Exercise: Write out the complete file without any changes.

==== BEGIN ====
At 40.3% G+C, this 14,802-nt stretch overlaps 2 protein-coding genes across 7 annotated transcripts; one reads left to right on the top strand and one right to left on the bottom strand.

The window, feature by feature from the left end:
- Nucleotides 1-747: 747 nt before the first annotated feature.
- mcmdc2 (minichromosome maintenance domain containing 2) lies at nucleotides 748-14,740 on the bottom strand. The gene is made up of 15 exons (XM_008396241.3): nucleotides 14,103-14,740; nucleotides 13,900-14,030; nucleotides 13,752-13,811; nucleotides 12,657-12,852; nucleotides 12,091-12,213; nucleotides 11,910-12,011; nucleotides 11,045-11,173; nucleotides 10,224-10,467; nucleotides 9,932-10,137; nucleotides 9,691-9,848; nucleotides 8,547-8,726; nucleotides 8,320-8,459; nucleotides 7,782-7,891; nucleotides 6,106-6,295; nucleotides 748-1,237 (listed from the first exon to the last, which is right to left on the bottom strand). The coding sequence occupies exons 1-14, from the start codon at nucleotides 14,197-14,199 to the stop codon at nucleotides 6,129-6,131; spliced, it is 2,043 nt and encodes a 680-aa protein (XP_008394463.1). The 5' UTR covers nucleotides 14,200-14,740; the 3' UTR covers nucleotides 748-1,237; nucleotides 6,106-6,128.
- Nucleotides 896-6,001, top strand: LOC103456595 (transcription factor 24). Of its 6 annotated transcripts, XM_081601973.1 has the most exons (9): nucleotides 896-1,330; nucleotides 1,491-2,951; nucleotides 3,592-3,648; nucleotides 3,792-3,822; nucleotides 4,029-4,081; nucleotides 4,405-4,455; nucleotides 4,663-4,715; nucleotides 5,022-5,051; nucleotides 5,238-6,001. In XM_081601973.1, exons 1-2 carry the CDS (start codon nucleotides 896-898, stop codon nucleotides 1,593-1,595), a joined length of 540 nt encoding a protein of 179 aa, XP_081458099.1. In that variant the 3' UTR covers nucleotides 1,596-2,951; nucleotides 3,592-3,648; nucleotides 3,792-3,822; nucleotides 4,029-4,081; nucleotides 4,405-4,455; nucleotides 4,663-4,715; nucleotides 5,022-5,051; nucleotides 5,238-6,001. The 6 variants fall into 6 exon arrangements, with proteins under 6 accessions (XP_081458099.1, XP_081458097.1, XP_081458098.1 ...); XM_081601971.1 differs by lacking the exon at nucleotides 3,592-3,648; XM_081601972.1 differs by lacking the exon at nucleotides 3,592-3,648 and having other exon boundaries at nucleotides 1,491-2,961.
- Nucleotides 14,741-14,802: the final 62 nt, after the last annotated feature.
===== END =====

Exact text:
At 40.3% G+C, this 14,802-nt stretch overlaps 2 protein-coding genes across 7 annotated transcripts; one reads left to right on the top strand and one right to left on the bottom strand.

The window, feature by feature from the left end:
- Nucleotides 1-747: 747 nt before the first annotated feature.
- mcmdc2 (minichromosome maintenance domain containing 2) lies at nucleotides 748-14,740 on the bottom strand. The gene is made up of 15 exons (XM_008396241.3): nucleotides 14,103-14,740; nucleotides 13,900-14,030; nucleotides 13,752-13,811; nucleotides 12,657-12,852; nucleotides 12,091-12,213; nucleotides 11,910-12,011; nucleotides 11,045-11,173; nucleotides 10,224-10,467; nucleotides 9,932-10,137; nucleotides 9,691-9,848; nucleotides 8,547-8,726; nucleotides 8,320-8,459; nucleotides 7,782-7,891; nucleotides 6,106-6,295; nucleotides 748-1,237 (listed from the first exon to the last, which is right to left on the bottom strand). The coding sequence occupies exons 1-14, from the start codon at nucleotides 14,197-14,199 to the stop codon at nucleotides 6,129-6,131; spliced, it is 2,043 nt and encodes a 680-aa protein (XP_008394463.1). The 5' UTR covers nucleotides 14,200-14,740; the 3' UTR covers nucleotides 748-1,237; nucleotides 6,106-6,128.
- Nucleotides 896-6,001, top strand: LOC103456595 (transcription factor 24). Of its 6 annotated transcripts, XM_081601973.1 has the most exons (9): nucleotides 896-1,330; nucleotides 1,491-2,951; nucleotides 3,592-3,648; nucleotides 3,792-3,822; nucleotides 4,029-4,081; nucleotides 4,405-4,455; nucleotides 4,663-4,715; nucleotides 5,022-5,051; nucleotides 5,238-6,001. In XM_081601973.1, exons 1-2 carry the CDS (start codon nucleotides 896-898, stop codon nucleotides 1,593-1,595), a joined length of 540 nt encoding a protein of 179 aa, XP_081458099.1. In that variant the 3' UTR covers nucleotides 1,596-2,951; nucleotides 3,592-3,648; nucleotides 3,792-3,822; nucleotides 4,029-4,081; nucleotides 4,405-4,455; nucleotides 4,663-4,715; nucleotides 5,022-5,051; nucleotides 5,238-6,001. The 6 variants fall into 6 exon arrangements, with proteins under 6 accessions (XP_081458099.1, XP_081458097.1, XP_081458098.1 ...); XM_081601971.1 differs by lacking the exon at nucleotides 3,592-3,648; XM_081601972.1 differs by lacking the exon at nucleotides 3,592-3,648 and having other exon boundaries at nucleotides 1,491-2,961.
- Nucleotides 14,741-14,802: the final 62 nt, after the last annotated feature.